When it comes to current events, I trust information sources that also trust scientific expertise. And I trust sources that provide information that is internally consistent, consistent with other observable reality, and logically presented. I trust sources that correct errors when they do (inevitably) make some, and that are able to separate information from analysis, to the extent that is possible.  I didn't personally count all the ballots cast in the 2020 election, but based on my knowledge of the world, and how elections work, I know beyond a shadow of a doubt that Joseph R. Biden won the presidential election by approximately 7 million votes, and that it was a fair election, and the vote count was honest and accurate. This is a fact, not merely an opinion. The sun rose in the east this morning (or more accurately the rotation of the earth brought it into view above the eastern horizon), and Joseph R Biden was elected president in a free and fair election. These assertions have equal epistemological status. They are both as knowably true as any assertion can be. 

And you know what else? Ted Cruz, Kevin McCarthy, and the 147 House members who voted not to certify the election results know it too. They are liars. To be continued.

Note: Yes, everything is public health -- guns, education, transportation, poverty, pollution, you name it, all public policies involve public health,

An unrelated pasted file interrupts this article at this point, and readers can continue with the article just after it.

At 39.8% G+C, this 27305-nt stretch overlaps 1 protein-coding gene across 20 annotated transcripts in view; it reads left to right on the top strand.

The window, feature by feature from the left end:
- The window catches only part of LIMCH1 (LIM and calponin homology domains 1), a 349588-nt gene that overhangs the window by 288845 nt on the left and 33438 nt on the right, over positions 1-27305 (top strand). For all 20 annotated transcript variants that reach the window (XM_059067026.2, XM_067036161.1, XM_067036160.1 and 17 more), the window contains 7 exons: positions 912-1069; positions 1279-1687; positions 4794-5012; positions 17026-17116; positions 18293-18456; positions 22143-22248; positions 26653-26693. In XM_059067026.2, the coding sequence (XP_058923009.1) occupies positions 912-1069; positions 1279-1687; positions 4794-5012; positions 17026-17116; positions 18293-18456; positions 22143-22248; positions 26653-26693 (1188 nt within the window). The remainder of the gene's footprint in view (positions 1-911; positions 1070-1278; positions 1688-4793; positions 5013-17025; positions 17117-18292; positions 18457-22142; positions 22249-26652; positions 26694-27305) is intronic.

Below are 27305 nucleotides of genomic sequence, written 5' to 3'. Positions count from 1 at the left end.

Nobody lied about the Gore/Bush election. There was legitimate controversy. Once the Supreme Court ruled, Gore conceded. There is a legitimate question about whether the SC ruling was correct, but nobody told lies about what had happened. Same with Stacy Abrams. There is no comparison whatever. So shove it.




Don Quixote said...

Yes indeed, they do know it. That is why their mendacity is so shocking. I recall when our country first attacked Iraq, in 1991, and a decade later attacked it again under the first sociopathic idiot’s son. The Republicans began to use a specious kind of “reasoning,” wherein they find one source or report that says something they want it to — in this case, lies about so-called weapons of mass destruction — even if they have to pay that source to say these things, which I happen to know they do when necessary, through inside sources — and use that lie to discredit the overwhelming preponderance of truth. Along those lines, I noticed that it is impossible to call Mitch McConnell‘s office and talk to anyone or leave a message, because they make it impossible to do so. Of course, they don’t care what anyone thinks. McConnell just cares about what his donors tell him to do. So I went online to their website. In efforts to promulgate the lie that the affordable care act is somehow not a positive or helpful thing, his website asks for “Your story about Obamacare.” So I typed in my story, telling how it was great to be able to afford health care because of the federal subsidy I got, and that Republicans began to gut the law, making individual plans unaffordable. I then proceeded to tell Mitch McConnell that he is an unmitigated asshole. In my opinion, anyone who propagate lies which they know to be untrue is an unmitigated asshole. By that admittedly subjective definition, all Republicans in the United States Congress are unmitigated assholes.

Cervantes said...

Well, there might be a couple of exceptions. But generally yes.